05 Feb 2018
Punch and Juicy Liquid Foods are an award-winning social enterprise who aim to promote the benefits of healthy eating and drinking as well as teaching young people how to grow their own food. They pop up in various locations either as an outlet or in the form of a workshop facilitator offering interactive workshops for a range of age groups across London. Here, they tell us why they got involved with Kitchen Social.
What inspired you to join Kitchen Social?
There are so many fast food restaurants opening regularly in our local area, offering low cost food with equally low nutrition. It’s important to show kids and parents that healthier options are just as easy and quick to make as waiting in a queue for a meal combo. To know of the number of kids at risk of going hungry and think that fast food may be the closest option available is really what motivated us to join Kitchen Social. It really fits in well with what we do already, so we signed up, did the training and got running as soon as we could.
What was it like running your first holiday provision?
We ran sessions for different age groups ranging from 1 to 17 year olds. With the younger children, parents would also take part in the sessions. We encouraged them to get the children involved in the cooking and to get their hands dirty! Some of the parents wouldn’t usually cook with their children; often making them leave the kitchen when they’re at home. The children and parents really enjoyed the experience and bonded in a new way. We also had them out in the garden picking home grown potatoes and fresh herbs and cooking with them. Some of the children had to leave early and they were really upset – that really showed us just how much they valued an activity like this. Parents were also asking when we would be running the next sessions which was also great to hear. For the older kids, they got to do some of the cooking themselves. We had them go around and ask everyone what they wanted to eat as well as serving food to each other. It ran almost like a café, they really worked well together and it gave them a sense of responsibility. It was like pre-training them for employment.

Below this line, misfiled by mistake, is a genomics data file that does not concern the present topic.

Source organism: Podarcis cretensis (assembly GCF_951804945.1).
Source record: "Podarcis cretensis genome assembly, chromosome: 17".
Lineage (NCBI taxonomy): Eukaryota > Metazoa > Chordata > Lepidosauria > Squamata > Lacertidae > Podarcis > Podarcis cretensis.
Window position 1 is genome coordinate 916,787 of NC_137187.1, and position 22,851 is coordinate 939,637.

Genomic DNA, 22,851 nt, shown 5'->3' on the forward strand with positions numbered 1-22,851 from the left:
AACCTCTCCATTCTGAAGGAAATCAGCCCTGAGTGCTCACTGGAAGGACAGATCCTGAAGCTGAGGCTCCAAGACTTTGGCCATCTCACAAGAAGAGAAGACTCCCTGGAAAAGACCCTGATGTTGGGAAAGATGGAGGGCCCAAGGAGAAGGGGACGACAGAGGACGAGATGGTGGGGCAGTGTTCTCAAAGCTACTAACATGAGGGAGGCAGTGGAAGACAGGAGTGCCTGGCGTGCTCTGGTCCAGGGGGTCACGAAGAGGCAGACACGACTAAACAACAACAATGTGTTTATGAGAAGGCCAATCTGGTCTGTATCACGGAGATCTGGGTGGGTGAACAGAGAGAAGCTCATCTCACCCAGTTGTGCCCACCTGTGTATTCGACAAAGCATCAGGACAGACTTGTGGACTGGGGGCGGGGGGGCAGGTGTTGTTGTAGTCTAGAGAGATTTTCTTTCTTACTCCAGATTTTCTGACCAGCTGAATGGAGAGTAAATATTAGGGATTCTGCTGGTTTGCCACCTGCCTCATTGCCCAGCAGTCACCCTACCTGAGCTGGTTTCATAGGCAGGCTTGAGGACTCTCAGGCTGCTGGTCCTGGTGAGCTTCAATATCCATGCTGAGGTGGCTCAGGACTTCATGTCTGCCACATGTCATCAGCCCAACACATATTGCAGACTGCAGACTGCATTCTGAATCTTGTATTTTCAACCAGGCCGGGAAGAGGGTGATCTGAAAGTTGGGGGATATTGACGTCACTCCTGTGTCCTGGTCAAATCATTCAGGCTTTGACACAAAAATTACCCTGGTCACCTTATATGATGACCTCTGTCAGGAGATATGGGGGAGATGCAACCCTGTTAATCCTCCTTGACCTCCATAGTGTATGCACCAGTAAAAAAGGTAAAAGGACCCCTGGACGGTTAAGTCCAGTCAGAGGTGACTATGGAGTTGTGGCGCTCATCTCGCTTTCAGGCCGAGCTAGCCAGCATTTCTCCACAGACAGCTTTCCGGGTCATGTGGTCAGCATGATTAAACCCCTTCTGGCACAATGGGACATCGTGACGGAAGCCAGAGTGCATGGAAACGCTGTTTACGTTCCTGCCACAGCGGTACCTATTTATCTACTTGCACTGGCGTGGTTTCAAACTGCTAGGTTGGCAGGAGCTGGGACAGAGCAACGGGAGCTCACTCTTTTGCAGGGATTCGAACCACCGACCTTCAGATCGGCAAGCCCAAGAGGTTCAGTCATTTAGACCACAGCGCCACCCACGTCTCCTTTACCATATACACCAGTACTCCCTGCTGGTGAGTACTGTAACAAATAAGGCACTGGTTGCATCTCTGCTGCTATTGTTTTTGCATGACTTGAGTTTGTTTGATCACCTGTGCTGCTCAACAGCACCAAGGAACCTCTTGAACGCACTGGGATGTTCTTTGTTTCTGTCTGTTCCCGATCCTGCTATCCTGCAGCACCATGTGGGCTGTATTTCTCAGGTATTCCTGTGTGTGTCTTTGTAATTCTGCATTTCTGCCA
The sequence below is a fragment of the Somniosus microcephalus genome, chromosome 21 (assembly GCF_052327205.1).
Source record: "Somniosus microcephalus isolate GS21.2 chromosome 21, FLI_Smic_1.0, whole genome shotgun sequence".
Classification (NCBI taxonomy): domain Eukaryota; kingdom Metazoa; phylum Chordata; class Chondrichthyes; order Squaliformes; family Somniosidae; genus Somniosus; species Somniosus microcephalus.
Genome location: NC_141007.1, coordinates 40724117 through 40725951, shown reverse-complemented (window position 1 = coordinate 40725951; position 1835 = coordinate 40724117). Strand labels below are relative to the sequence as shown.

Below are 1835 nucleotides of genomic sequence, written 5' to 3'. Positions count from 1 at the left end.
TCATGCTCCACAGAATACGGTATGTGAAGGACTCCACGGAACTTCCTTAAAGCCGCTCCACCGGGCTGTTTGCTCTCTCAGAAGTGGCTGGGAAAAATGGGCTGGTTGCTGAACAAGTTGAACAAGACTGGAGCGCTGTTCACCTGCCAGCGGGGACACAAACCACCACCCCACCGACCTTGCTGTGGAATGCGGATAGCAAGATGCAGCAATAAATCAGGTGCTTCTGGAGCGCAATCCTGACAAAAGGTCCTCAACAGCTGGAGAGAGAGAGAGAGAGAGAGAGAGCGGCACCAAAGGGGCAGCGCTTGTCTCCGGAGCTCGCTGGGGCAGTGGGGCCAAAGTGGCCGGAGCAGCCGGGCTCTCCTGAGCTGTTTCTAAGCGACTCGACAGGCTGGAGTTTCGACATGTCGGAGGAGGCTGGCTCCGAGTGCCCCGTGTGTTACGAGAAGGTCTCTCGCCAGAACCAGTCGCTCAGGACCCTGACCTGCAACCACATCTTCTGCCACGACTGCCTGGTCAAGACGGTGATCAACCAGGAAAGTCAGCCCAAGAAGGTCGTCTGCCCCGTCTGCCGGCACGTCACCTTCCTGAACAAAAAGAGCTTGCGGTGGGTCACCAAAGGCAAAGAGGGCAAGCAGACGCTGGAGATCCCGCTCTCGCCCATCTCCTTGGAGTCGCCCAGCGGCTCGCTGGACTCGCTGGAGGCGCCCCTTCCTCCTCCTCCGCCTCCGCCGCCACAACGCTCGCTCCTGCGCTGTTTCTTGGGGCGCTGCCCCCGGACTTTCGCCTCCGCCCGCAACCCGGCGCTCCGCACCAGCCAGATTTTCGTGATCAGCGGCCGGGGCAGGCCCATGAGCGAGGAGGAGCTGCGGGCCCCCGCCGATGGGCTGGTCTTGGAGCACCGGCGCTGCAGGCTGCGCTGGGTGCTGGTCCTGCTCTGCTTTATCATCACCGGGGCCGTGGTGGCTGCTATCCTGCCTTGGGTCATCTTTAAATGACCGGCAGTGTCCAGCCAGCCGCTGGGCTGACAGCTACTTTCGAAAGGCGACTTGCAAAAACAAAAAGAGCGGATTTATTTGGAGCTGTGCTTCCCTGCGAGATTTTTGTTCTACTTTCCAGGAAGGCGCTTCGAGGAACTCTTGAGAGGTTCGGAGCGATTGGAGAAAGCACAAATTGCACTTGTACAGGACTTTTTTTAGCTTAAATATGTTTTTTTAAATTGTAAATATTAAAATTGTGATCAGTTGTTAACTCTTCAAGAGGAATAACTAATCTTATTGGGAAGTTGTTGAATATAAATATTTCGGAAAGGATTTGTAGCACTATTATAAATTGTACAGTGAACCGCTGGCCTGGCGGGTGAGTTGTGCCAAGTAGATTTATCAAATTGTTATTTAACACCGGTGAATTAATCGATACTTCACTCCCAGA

What type of support did you receive locally?
Some of the parents that attended were really involved and wanted to support us in running the sessions. We helped a few of the parents to train in Food Safety and First Aid. It was fantastic that they were willing to help and even better that we could offer something back in the form of qualifications. We had food donations from people locally who had heard about what we were doing on social media. A very generous lady came down and gave us 78 pieces of chicken as well as ingredients for our soups which was so amazing.
What is your advice for someone who might be thinking of running a holiday provision?
Just do it! There is only so much you can have in place, but you won’t really know what you need until you’ve tried to run it. Even if it means only doing it for one session as a tester, go for it. Use what you’ve learned to prepare for the next one, so you know what has worked and what hasn’t. It might seem a bit scary at first but once you do a trial you will have a better idea of what you need to do next.